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article imageResearchers identify causes of decline in shellfish harvests

By Karen Graham     Nov 1, 2018 in Science
NOAA researchers studying the 85 percent decline between 1980 and 2010 of the four most commercially-important bivalve mollusks -- eastern oysters, northern quahogs, softshell clams, and northern bay scallops -- have identified the causes.
Along with the sharp decline in commercially important bivalves, there has been a corresponding decline in the numbers of fishermen (89 percent) who harvested the bivalves, said researchers with NOAA’s National Marine Fisheries Service.
The bivalve declines are in contrast to the previous three decades (1950–80) when the combined landings of the same bivalves were much higher and the trend in each of their annual landings was nearly level, decade by decade.
The only exceptions to the declines were seen in the harvest of northern quahogs in Connecticut and American lobsters in Maine. However, the numbers of American lobster landings have fallen precipitously - as much as 98 percent - from southern Massachusetts to New Jersey.
The researchers also found during the course of the study that a number of groups of marine and land animals have also experienced large shifts in abundance since the early 1980’s.
Declines linked to environmental factors
Warming ocean temperatures and a shift in the North Atlantic Oscillation (NAO), along with environmental degradation which has led to habitat loss and increased predation are the primary factors in explaining the decline in commercial shellfish from estuaries and bays from Maine to North Carolina.
Warming ocean temperatures have been linked to the decline in the Atlantic blue crab industry in Maryland and Virginia. In a study done in the spring of 2015, researchers concluded that ocean temperatures were running 1.3°C higher than the previous decade's average. Higher water temperatures, along with ecological damage, over-exploitation and now, migration of the species was cause for alarm.
Employees of the Hollywood Oyster company sort fresh oysters on a conveyor belt at the company farm ...
Employees of the Hollywood Oyster company sort fresh oysters on a conveyor belt at the company farm in the waters of Chesapeake Bay near Hollywood, MD on March 20, 2014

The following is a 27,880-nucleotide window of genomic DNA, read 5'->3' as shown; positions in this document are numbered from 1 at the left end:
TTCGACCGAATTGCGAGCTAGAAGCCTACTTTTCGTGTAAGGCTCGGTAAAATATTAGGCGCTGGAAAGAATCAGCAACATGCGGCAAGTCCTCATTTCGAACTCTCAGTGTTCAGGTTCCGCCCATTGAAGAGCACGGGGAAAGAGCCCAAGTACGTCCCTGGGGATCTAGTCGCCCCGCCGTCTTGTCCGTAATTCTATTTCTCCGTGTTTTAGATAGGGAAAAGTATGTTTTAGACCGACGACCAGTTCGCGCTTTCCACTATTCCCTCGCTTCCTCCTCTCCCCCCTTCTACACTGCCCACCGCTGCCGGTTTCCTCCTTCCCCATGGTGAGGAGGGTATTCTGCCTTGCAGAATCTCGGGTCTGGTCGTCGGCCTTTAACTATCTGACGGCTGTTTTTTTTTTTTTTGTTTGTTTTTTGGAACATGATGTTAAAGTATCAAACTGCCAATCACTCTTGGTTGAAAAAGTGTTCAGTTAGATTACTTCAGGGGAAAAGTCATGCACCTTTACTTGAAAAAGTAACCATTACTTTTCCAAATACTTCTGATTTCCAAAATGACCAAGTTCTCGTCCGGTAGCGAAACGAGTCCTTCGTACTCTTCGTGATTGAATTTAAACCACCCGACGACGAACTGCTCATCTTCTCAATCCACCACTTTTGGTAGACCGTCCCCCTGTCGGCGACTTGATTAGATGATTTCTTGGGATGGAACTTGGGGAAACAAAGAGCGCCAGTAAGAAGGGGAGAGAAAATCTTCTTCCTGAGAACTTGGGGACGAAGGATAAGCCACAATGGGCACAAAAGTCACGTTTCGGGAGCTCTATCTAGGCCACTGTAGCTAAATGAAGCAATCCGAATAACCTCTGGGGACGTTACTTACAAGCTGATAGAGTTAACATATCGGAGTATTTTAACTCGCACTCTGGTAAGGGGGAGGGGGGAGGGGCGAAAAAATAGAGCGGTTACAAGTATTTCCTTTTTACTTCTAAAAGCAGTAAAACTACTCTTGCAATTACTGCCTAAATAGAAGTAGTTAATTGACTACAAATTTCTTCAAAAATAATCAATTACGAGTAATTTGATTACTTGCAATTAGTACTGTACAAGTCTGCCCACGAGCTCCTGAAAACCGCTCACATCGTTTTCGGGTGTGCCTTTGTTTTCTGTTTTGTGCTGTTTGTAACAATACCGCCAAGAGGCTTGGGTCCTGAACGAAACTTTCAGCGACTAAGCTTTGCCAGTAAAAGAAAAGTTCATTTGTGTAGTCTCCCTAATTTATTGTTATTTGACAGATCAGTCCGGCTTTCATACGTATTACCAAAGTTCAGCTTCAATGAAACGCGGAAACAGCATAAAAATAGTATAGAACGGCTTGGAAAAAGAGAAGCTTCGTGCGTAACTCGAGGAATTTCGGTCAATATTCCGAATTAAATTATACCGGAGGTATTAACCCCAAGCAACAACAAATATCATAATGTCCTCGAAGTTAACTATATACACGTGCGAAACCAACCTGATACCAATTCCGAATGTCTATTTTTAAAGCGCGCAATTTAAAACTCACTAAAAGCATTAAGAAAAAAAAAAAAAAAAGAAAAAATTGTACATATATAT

Mladen Antonov, AFP
Another study, done in October 2015, put the reason for declining catches of Atlantic cod in New England squarely on warming ocean waters. "Here is an explanation for why the Gulf of Maine's cod fishery has not recovered despite significantly reduced fishing," said Mike Sieracki, program director in the Division of Ocean Sciences at the National Science Foundation (NSF). "Management plans will need to incorporate climate change factors to be effective."
The North Atlantic Oscillation also an as issue
The North Atlantic Oscillation (NAO) is a weather phenomenon in the North Atlantic Ocean that affects both weather and climate. Shifts in the NAO affect the timing of species' reproduction, growth, and availability of phytoplankton for food, and predator-prey relationships, all of which contribute to species abundance.
Through the 1970s, the NAO had a positive ecological effect on conditions in the North-Atlantic region, keeping the water cooler than they are now. The NAO+ warming of the North Sea reduces survival of cod larvae which are at the upper limits of their temperature tolerance, as does the cooling in the Labrador Sea, where the cod larvae are at their lower temperature limits.
Algae and debris on the surface of the Susquehanna River that flows into the Chesapeake Bay.
Algae and debris on the surface of the Susquehanna River that flows into the Chesapeake Bay.
On the East Coast of the United States, an NAO+ causes warmer temperatures and increased rainfall, and thus warmer, less saline surface water. This prevents nutrient-rich upwelling which has reduced productivity. Georges Bank and the Gulf of Maine are affected by this reduced cod catch.
“A major change to the bivalve habitats occurred when the North Atlantic Oscillation (NAO) index switched from negative during about 1950 to 1980, when winter temperatures were relatively cool, to positive, resulting in warmer winter temperatures from about 1982 until about 2003,” said Clyde Mackenzie, a shellfish researcher at NOAA Fisheries’ James J. Howard Marine Sciences Laboratory in Sandy Hook, NJ and lead author of the study.
After extensive studies, the researchers concluded that it wasn't over-fishing that caused the declines, but environmental factors causing the changes in the bivalves’ body weights, their nutrition, the timing of spawning, in addition to increased mortalities from predation, and all this was sufficient to force the harvest declines seen over the last three decades.
The study, “Large Shifts in Commercial Landings of Estuarine and Bay Bivalve Mollusks in Northeastern United States after 1980 with Assessment of Causes” has been published in the journal Marine Fisheries Review.
More about commercial shellfish, Northeastern us, warmer ocean, North Atlantic Oscillation, Environmental degradation
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